Live From the Ryder Cup: NBC Golf Caps Off a Successful Summer in Style

A crew of more than 500 on hand at Hazletine for NBC Sports, Golf Channel

The 41st Ryder Cup began in earnest this morning at Hazeltine Golf Course in Chaska, MN, and, for the NBC Golf production, engineering, and technical team involved with golf coverage, it marks the end of a busy few months that saw the team at the core of three major golf events: the Open Championship, the sport’s return to the Olympics, and now the Ryder Cup.

“It’s been a wonderful summer for our production, operations, and engineering teams, along with vendors like CP Communications and NEP,” says Ryan Soucy, senior director, golf operations, NBC Sports. “To cap it off here with everyone coming together makes me really proud of them.”

Ryan Soucy of NBC Golf says the Ryder Cup caps off a successful summer for the entire team.

Ryan Soucy of NBC Golf says the Ryder Cup and other efforts this summer make him proud of the entire team.

More than 500 people are on hand from NBC Sports and the Golf Channel, which together are providing a one-two punch of coverage of one of golf’s premier events: the three-day Ryder Cup tournament, where 12 players from the U.S. and Europe tee off against each other in a variety of match-play events: foursome, fourball, and singles.

Ken Goss, SVP, remote operations, NBC Sports, notes that the golf-packed summer also highlighted the collaboration between the NBC Sports and Golf Channel teams, working as one under the NBC Golf umbrella.

“It’s obviously a very effective collaboration effort from engineering, operations, and production that is a result of great execution and great teamwork,” he adds. “And that has been the focus and will continue to be the focus: to be better unified.”

The event also alternates between locales in Europe (or the UK) and the U.S. every two years, with NBC Golf serving as host when it is played in the U.S. (European Tour Productions handles production of the world feed).

At the core of NBC Golf coverage is NEP ND4 A, B, and C units, as well as SS25 for support and EVS replay overflow. NEP ND5 is home to Golf Channel’s Live From coverage, and NEP’s ESU unit is also on hand for signal distribution to the various entities that need access to audio and video signals.

The format of the Ryder Cup requires a unique production philosophy because it is possible that golf might never be played at hole 17 or 18. For example, RF camera systems are of paramount importance, giving the production team maximum flexibility to deploy cameras where they are needed most.

The SupraCam flying over the practice range will also be moved for coverage on the 17th hole.

The SupraCam flying over the practice range will be moved for coverage of the 17th hole.

In addition, for the first two days of the tournament, there are only four matches on the course at any one time. That allows camera personnel to be redeployed to other holes as play ends on the early holes.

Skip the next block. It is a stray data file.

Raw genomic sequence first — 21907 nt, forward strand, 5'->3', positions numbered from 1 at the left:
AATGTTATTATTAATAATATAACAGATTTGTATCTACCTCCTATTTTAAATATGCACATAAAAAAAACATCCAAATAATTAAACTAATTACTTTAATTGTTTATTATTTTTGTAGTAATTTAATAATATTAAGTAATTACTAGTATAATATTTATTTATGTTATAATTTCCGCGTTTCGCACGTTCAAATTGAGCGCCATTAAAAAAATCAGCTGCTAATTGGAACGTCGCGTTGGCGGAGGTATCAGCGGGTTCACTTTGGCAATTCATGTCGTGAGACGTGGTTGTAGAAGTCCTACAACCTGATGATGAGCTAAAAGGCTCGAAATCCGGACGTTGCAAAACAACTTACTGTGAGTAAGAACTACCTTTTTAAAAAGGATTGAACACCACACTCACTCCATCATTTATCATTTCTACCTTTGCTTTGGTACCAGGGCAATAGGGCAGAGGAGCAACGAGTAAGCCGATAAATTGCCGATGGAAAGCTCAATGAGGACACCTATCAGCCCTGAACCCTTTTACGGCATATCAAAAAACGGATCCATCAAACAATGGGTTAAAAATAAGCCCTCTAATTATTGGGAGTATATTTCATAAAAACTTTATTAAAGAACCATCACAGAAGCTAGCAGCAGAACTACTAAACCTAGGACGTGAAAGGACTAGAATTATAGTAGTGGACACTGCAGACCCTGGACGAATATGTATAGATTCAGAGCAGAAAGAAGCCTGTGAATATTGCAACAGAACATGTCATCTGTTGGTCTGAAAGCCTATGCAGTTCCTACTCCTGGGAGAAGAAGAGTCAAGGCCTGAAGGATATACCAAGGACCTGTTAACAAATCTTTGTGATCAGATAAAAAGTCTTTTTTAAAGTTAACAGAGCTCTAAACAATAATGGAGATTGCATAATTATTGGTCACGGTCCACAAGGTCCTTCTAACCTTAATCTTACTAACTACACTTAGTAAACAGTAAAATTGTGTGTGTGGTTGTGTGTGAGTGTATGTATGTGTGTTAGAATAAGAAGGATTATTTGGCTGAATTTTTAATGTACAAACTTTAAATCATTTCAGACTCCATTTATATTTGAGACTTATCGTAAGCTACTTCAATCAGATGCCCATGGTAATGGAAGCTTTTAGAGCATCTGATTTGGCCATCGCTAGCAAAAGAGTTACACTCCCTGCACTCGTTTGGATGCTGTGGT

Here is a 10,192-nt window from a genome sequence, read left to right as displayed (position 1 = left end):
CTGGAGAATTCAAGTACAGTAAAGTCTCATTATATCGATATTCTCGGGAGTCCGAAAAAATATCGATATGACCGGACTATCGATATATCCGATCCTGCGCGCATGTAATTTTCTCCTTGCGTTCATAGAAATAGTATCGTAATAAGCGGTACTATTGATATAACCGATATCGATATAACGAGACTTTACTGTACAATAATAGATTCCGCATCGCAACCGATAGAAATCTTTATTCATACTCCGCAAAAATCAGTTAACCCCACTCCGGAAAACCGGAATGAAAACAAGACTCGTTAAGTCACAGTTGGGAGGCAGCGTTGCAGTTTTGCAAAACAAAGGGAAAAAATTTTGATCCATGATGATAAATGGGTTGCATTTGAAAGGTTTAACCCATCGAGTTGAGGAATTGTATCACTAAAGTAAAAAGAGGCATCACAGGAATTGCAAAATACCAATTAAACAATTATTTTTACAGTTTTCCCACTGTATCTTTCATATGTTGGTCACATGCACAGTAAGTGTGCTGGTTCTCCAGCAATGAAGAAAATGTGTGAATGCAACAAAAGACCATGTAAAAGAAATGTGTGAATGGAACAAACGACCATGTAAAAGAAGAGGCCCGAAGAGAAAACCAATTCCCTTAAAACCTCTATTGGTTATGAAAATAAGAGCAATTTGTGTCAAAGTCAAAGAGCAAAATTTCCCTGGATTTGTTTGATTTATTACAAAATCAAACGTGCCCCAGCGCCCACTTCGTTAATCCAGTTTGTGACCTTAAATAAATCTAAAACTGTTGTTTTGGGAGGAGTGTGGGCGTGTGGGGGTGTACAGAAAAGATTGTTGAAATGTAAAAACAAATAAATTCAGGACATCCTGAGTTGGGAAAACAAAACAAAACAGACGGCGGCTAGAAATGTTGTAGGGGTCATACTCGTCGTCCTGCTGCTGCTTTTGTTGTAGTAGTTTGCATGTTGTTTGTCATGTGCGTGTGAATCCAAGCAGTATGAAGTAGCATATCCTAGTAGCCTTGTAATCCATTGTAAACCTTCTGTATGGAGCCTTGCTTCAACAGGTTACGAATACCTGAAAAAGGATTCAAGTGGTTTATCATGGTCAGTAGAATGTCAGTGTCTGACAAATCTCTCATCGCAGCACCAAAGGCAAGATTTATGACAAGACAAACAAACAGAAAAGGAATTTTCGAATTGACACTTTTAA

“We have up to 60 cameras here, including some specialty cameras like the SupraCam system that is on the practice area and then will move over to the 15th hole,” says Soucy. That is the same system that is used for coverage at the island green on the 17th hole of the Players Championship.”

There are also more than 150 microphones on the course.

“Audio is very important at the Ryder Cup,” says Soucy, “and we increased what we’ve done in the past.”

Every two years, the Ryder Cup serves as a bit of a reunion for the main entities involved: NBC Golf, Sky Sports, European Tour Productions, and Turner Sports. During play, it is primarily on the shoulders of NBC Sports to tell the story of the American team and Sky Sports to tell the story of the European team. Both of those production teams capture all the emotional reactions and individual shots and provide a wealth of camera angles and signals for the production teams to choose from.

“The best example of sharing resources,” says Soucy, “is the Steadicam operators on the first tee: they can focus on the European team while we focus on the American.”

One new feature for golf coverage will be Playing Through, whereby viewers will see a two-box during commercial breaks, with the commercial side-by-side with live coverage. NBC has used the concept for motorsports and tested it out during a European Tour Production event earlier this year.

Preparations for the Ryder Cup began two years ago with a site visit in November.

“When we came back in the spring, we saw the [immensity] of this place,” says Soucy. “The people from the R&A couldn’t believe the amount of space that is out here, and it allows us to have parking onsite. The PGA really gave us great access.”


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